The Ardukes of the Gray Gloom also declare holy days, known as Guerdon Revels, after major victories and when prisonersparticularly gold and shield dwarves-are captured. While the work does not stop during such festivals, most gray dwarves are given a few moments off from their labors to observe the recounting of heroics by duergar warriors, to examine plundered loot, and to participate in the torture and painful deaths of any prisoners.

Major Centers of Worship: Dunglorrin Torune, Overtake Hold, is located far beneath the surface in Gracklstugh, the largest city of gray dwarves in the Northdark. Deeper even then Menzoberranzan and Blingdinstone, Gracklstugh is a teeming city on the shore of the Darklake, renowned for the steel blades crafted in its forges. The temple itself is carved into the heart of a massive stalagmite formed from the exodus of a nearly vertical stream that winds downward tor miles from the surface lands of the North to rain down on the subterranean tor and drain into the adjoining Darklake. Dunglorrin Torune bristles with chimneys from which billows forth the smoke of the temple's forges and ledges from which balls of burning pitch can be hurled from stone catapults at any invaders attempting a waterborne invasion of the surrounding city. Priest-guards mounted on steeders patrol the stalagmite's steep, slick slopes, and they ferry the raw materials from the mines to the temple's foundries and finished goods to the merchants in the city below.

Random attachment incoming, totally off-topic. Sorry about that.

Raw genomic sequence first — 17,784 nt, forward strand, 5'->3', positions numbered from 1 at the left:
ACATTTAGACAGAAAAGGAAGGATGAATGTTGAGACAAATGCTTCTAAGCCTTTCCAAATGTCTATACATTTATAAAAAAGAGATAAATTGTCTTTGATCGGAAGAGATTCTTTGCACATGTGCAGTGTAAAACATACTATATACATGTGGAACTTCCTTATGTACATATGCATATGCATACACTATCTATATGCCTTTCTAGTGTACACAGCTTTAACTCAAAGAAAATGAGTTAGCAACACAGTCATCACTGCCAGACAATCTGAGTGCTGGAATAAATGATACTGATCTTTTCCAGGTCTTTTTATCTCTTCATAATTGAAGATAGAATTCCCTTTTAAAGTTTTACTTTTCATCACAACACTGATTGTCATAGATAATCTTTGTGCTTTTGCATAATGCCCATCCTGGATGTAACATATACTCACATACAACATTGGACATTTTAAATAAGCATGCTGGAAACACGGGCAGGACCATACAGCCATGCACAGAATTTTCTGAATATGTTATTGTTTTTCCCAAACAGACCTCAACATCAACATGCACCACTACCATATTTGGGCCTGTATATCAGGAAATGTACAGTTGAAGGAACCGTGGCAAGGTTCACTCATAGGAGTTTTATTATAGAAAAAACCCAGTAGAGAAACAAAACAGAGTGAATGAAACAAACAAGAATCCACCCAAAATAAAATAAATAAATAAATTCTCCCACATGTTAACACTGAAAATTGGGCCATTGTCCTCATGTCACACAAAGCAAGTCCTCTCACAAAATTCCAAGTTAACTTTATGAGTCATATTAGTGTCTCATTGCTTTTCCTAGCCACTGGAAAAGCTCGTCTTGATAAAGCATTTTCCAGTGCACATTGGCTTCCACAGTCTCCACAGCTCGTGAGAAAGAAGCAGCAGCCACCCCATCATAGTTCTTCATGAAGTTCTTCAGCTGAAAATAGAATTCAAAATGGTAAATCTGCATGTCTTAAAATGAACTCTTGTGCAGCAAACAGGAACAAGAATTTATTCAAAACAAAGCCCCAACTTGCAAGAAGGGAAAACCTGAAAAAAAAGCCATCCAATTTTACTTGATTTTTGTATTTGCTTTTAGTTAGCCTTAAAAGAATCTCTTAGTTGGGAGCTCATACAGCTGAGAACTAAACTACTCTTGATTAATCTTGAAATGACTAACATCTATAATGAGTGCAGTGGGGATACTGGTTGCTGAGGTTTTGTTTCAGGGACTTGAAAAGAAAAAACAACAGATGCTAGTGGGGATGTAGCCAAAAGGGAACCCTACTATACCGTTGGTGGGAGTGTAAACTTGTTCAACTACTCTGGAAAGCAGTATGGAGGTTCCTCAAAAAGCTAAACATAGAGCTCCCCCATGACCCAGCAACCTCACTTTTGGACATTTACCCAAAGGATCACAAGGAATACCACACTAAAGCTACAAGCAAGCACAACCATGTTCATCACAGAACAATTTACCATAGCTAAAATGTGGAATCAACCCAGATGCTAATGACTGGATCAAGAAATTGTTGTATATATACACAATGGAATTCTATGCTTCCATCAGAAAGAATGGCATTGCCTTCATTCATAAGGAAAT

The high priest of Overlake Hold is Morndin Gloomstorm, son of Kildor, blood of Balgor, of Shimmergloom's Run. Morndin is one of the few surviving duergar of Clan Bukbukken, a clan that once occupied the undercity of Mithral Hall and served the great shadow wyrm Shimmergloom, the Drake of Darkness, before the shield dwarves of Clan Battlehammer reclaimed their ancestral home and drove the gray dwarves back to Gracklstugh.

Affiliated Orders: The Gray Lances of the Snarling Steeder are a mounted order of duergar crusaders and fighter/priests. The Gray Lances serve as the elite cavalry of gray dwarven armies, and their most common opponents are drow mounted on riding lizards. Individual duergar knights and their steeder mounts are well schooled in subterranean warfare techniques for battles that unfold across cave floors, walls, and ceilings.

Priestly Vestments: The clerical vestments of Laduguer's priests consist of utilitarian metal armor and the gray, hooded mantles for which the Grimcloaks are named. The holy symbol of the faith is a gem of any type, split nearly in twain by a large crack, one half of which is deeply flawed and the other half of which is perfect. For the duergar, such gems symbolize their split from the rest of the dwarven race and their superiority over those they have forsaken.

Adventuring Garb: Laduguer's priests favor weapons commonly employed by gray dwarves including heavy and light crossbows, picks, short swords, spears, and war hammers. When stealth is required, Grimcloaks prefer leather and studded leather armor. In situations requiring direct melee combat, the Exile's priests favor the heaviest armor available, usually a medium shield and chain mail or dwarven plate mail